The summer of 1939 was an emotional rollercoaster in Europe. Neville Chamberlain had sighed the “Peace in Our Time” treaty with Germany the summer before.
I’m sure that most of the population believed that war was inconceivable in “modern times” —after the Great War (the war to end all wars).
Then in the summer of 1939, Germany and Russia signed a nonaggression pact— in which they secretly split up Poland. That September, Germany invaded Poland. (And the Polish Calvary tried to take on the German Blitzkrieg on horseback.)
On September 3rd, England (linked by treaty to Poland) declared war on Germany, and World War II, the inconceivable war, began.
Inconceivable: (def) Not capable of being imagined or grasped mentally
And here we are. In 2022. We are exactly like many European and American citizens in that fateful 1939 summer. We are watching a land war develop in Europe, watching in horror, praying that it stops. Wondering if we will get drawn in. Wondering if we have a moral responsibility to help. Wondering what the cost would be to help. Know that as individuals, we are powerless. We are the grass under the feet of fighting elephants. We realize that we may have missed a dark corner of human nature in our belief that this could never happen again.
The Novelist, Anton Myrer, wrote in Once an Eagle, “Once the drums begin to beat . . . there is nothing ahead but fear and waste and misery and desolation . . . once the engine has started it must shudder and rumble to the very end of its hellish course, come what may.”
Much is being written, as well it should, about the suffering inflicted on humans as the drums beat. In our living rooms, on our social media, we are witness as never before to the hellish course of war.
There is such incongruity. Russian tanks crushing Audis and Toyotas. Russian Rockets destroying modern Apartment buildings and homes. It is as if someone took a World War II film and photoshopped an Apple store into the footage.
And because of who I am and what I write about, I see the dogs of Ukraine. A woman holding a wounded Chihuahua. A younger woman carrying a Husky puppy on the route to Poland. A German shepherd with a red collar running through the rubble. A mix-breed wrapped in a Ukrainian flag.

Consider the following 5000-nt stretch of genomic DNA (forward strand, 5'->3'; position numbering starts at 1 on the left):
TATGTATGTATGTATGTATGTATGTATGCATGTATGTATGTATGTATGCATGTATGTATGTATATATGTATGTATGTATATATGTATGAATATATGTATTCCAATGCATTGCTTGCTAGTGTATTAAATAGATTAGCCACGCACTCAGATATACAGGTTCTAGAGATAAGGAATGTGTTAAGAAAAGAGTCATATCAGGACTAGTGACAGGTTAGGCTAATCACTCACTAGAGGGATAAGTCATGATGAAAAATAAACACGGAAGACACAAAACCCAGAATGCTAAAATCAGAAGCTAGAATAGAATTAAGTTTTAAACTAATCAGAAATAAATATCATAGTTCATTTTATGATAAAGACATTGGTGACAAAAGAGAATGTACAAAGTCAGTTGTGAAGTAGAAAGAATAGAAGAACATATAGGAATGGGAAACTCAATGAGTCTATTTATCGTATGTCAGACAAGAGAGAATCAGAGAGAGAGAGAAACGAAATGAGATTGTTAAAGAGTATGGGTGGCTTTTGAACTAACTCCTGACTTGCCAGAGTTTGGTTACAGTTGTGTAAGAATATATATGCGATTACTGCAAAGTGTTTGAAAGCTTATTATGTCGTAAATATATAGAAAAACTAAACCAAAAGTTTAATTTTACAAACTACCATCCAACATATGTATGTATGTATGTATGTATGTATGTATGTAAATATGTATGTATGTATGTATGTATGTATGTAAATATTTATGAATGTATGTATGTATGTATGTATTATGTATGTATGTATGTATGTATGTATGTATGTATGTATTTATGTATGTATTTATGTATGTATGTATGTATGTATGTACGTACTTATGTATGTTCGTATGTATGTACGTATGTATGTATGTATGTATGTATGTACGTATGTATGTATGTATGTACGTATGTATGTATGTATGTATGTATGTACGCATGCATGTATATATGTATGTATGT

We see seconds of what they must be enduring twenty-four hours of every day. We hear the sirens. But we cannot smell the war. And smell is a dog’s primary sense.
How terrified they must be as the Russian noose wraps around cities and the shelling, and the rocket attacks increase, and there is the smell of cordite, smoke, and fire everywhere — and the smell of death.
Ukrainians, the millions that have fled, are taking their pets with them, as we would, right? There are dogs on leashes and cats, parrots, and rabbits in crates. They are running for their lives.
Take a minute and imagine what it would be like for you to flee. Conjure up an image of you having days or hours to get out, to leave everything, to take your animals, food for them, water for them, and run to a new country and new unimaginable future.
What’s worse is that in times of war, of catastrophes, we rebalance the scales of who we can save and who we cannot. It is the triage of war. An elderly parent or a dog? What if you had to choose?
Maybe because of circumstances, you leave a bag of food on the floor and a bowl of water, and the door to your home open, for a dog you cannot take. Then you hope that she’ll survive until you get home. This is war, and sometimes you can only do your best, not what you want to do.
As I write this, our two dogs are running around, oblivious to everything except the toy rabbit they are play fighting over.
In my worst nightmares, I cannot imagine having to make the decisions that Ukrainian pet owners must be making now. I cannot imagine our dogs running, terrified, through the rubble of war. I cannot envision the futures they face, win, or lose, whether they go back to their homes or become permanent refugees.
We won’t know for a long time until this war shudders and rumbles to the very end of its hellish course.
(If you wish to help, you can donate to the Humane Society International at www.hsi.org)